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Climate Change and It's Unseen Effects on Homeless


Climate Change and Its Unseen Effects on Homeless

Victoria Carroll

December 1, 2023

In the city of Los Angeles, both the ongoing housing crisis and climate change have become a great cause for concern. While inflation is becoming more prevalent, so is the growing rate of homelessness. The rise of homelessness means there is a considerable increase in waste, pollution, and toxins being produced. This increase contributes substantially to the climate crisis and perpetuates unsafe practices of maintaining our environment. 


A study done by UCLA Institute of the Environment and Suitability, Climate Change in the Los Angeles Region: , reported average temperatures over the region have increased by 4.3 degrees compared to temperatures recorded between 1981-2000. This means Los Angeles will experience temperatures of 95 degrees more often, nearly at a triple increase. Without access to a clean water supply, this can be life-threatening to the homeless population in L.A. Dehydration and strokes are only two on a long list of health concerns that come with rising temperatures. 


In extreme heat, fires can easily start and spread fast, without shelter raising the likelihood that the homeless could potentially lose their personal belongings or injure themselves. High temperatures can occur often and without accessibility to clean water, dehydration and heat strokes can be especially dangerous without a proper shelter or water supply. The homeless population is ultimately handed a double-edged sword. While they do not have access to a clean water supply, they also do not have access to shelter with restrooms, leaving the bodies of water we rely on for water, filthy and contaminated.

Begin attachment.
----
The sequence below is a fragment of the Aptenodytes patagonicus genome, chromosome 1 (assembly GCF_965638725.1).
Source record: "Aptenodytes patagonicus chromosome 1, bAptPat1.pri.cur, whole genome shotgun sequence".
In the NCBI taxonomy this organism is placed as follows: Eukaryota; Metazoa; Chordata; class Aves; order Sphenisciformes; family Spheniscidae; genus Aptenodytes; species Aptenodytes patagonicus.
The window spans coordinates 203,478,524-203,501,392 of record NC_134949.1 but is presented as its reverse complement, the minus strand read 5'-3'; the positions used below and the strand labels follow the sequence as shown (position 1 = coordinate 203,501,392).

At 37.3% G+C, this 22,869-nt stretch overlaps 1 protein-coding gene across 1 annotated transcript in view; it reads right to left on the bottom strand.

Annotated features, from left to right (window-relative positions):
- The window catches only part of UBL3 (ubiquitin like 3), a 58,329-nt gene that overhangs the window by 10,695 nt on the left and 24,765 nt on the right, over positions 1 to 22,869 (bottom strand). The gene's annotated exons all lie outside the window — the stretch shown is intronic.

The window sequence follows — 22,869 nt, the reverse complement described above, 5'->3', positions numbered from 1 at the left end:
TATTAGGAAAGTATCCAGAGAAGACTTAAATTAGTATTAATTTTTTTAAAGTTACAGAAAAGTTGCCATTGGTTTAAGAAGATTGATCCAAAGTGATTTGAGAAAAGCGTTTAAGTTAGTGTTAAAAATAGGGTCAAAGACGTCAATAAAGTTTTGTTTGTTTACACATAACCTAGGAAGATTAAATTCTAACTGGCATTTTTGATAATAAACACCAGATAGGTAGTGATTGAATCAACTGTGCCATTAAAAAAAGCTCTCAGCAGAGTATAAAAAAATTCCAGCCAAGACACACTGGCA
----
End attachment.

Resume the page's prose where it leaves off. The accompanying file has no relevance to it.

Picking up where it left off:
Homelessness can produce a significant amount of pollution and waste. Encampments often leave behind excessive amounts of trash and drug paraphernalia, which destroys natural environments and ecosystems surrounding the city, such as rivers, lakes, forests, etc… Biohazardous materials can affect natural areas and pollute ecosystems. Garbage is especially dangerous for the consumption of wildlife in L.A, consuming trash could lead to widespread sickness or even the eventual extinction of certain species. 


While this is concerning and doubtful of the future, there have been actions to help homeless people. During COVID-19, Governor Newsom authorized $150 million to protect homeless Californias. This provided an abundance of shelter, including hotel rooms and trailers. By shifting focus from expanding an unaffordable housing market to creating more shelters and providing resources for the homeless, there can be an immense change seen in the environment. 


While this is concerning for the future, there have been actions made by the government to help reduce the homeless population.


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